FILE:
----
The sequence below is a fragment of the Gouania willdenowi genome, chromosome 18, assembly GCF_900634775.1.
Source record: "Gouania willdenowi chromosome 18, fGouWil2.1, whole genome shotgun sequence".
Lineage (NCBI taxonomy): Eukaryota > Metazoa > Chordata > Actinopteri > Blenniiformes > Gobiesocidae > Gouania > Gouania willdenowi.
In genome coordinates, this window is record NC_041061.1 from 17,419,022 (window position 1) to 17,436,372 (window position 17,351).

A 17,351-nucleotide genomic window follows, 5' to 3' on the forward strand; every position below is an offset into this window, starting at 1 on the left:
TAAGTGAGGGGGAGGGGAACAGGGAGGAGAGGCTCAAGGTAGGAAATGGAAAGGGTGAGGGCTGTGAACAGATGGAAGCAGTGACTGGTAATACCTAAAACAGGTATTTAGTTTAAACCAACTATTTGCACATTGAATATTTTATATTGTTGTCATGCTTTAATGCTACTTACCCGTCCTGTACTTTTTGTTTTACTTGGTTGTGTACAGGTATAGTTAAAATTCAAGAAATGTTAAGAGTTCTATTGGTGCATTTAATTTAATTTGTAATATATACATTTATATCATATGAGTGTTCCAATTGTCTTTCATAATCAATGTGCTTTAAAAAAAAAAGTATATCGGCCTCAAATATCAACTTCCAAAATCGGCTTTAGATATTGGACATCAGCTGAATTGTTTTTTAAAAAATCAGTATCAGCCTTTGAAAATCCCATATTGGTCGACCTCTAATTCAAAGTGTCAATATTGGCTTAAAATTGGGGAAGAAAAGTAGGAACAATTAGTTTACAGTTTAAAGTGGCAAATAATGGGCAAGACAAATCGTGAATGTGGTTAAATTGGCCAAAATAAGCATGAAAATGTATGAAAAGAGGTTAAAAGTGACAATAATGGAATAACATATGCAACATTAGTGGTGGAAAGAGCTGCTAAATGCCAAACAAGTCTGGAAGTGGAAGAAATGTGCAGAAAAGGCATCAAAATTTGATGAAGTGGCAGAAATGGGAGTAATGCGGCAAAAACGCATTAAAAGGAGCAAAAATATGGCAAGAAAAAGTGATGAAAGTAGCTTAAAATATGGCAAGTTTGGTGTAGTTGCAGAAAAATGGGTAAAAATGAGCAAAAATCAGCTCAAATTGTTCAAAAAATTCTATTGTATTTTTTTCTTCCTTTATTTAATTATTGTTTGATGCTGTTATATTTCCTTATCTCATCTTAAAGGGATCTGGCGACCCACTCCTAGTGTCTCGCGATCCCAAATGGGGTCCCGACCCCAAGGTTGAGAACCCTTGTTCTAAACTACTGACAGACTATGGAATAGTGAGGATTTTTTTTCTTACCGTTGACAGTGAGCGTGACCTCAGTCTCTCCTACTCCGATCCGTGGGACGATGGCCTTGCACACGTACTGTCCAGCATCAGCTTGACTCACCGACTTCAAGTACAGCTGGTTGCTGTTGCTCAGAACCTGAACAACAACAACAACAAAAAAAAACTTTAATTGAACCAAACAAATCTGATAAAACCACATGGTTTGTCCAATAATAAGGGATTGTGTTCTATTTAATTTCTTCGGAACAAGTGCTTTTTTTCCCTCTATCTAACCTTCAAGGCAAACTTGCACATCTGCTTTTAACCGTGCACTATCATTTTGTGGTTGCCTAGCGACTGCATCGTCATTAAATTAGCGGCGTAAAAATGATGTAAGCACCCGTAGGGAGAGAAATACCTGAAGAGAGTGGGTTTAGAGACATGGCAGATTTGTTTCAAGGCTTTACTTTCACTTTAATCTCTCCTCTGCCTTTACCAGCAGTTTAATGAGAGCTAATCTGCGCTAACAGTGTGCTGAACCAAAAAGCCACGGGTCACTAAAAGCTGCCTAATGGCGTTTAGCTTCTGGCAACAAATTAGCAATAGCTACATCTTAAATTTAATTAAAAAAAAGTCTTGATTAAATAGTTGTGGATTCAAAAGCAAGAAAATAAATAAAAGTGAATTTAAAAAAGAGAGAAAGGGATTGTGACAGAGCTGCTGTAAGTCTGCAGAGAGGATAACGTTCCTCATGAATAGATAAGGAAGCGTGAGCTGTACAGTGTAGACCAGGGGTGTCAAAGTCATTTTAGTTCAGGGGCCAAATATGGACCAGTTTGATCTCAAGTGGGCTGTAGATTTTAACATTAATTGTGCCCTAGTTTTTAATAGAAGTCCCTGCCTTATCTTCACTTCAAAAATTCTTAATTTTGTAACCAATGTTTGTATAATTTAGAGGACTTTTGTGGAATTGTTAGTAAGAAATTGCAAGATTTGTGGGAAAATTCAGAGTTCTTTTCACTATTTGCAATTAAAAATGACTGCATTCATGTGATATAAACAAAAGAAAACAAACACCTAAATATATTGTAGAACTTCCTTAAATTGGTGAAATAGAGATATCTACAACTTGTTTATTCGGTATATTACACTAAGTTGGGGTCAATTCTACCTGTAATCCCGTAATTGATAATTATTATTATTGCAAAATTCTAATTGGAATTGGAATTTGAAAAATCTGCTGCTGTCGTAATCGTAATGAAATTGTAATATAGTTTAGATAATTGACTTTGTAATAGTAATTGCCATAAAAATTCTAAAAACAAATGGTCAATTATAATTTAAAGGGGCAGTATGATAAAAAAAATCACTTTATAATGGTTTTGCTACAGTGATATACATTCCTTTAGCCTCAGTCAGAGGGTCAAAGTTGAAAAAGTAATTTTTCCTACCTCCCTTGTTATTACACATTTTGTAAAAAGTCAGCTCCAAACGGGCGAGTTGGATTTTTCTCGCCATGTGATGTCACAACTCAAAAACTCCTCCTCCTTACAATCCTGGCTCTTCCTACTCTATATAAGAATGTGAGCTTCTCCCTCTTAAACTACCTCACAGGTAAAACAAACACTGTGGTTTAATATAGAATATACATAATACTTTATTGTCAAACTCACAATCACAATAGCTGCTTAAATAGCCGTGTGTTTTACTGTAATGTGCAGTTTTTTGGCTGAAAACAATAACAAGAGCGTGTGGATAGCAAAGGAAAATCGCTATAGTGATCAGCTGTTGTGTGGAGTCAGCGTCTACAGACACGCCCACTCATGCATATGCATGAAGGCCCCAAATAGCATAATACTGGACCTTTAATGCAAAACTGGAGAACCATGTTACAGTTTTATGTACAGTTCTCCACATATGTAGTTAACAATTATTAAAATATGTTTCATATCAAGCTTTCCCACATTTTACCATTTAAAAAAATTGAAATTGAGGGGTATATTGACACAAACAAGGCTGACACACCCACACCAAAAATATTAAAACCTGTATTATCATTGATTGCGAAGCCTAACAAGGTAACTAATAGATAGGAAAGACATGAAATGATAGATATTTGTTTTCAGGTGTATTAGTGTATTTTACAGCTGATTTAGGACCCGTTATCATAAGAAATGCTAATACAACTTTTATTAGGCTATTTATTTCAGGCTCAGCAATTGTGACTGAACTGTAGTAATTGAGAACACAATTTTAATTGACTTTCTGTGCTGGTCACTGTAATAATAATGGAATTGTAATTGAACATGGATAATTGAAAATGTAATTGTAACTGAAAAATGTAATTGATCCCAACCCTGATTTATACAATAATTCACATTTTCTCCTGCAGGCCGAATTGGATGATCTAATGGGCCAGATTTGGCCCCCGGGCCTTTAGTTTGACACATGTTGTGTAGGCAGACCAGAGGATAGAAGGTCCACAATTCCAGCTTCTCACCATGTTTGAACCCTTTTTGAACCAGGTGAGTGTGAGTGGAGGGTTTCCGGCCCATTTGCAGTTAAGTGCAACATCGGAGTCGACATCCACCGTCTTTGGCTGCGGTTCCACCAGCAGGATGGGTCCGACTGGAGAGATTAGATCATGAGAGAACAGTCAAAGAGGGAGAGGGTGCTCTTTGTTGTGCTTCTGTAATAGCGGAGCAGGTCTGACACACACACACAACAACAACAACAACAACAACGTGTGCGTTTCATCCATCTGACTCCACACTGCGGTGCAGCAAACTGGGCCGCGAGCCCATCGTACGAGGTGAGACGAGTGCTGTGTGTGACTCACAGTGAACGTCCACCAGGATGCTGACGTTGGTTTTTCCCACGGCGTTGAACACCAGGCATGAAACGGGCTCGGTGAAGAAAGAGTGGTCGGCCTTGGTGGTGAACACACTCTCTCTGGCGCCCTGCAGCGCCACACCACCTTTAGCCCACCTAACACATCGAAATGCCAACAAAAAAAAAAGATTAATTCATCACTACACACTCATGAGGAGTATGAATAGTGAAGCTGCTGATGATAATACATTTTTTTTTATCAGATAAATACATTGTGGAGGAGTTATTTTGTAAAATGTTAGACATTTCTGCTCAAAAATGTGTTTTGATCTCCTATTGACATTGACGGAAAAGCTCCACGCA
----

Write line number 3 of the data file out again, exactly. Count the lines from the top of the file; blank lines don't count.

Lineage (NCBI taxonomy): Eukaryota > Metazoa > Chordata > Actinopteri > Blenniiformes > Gobiesocidae > Gouania > Gouania willdenowi.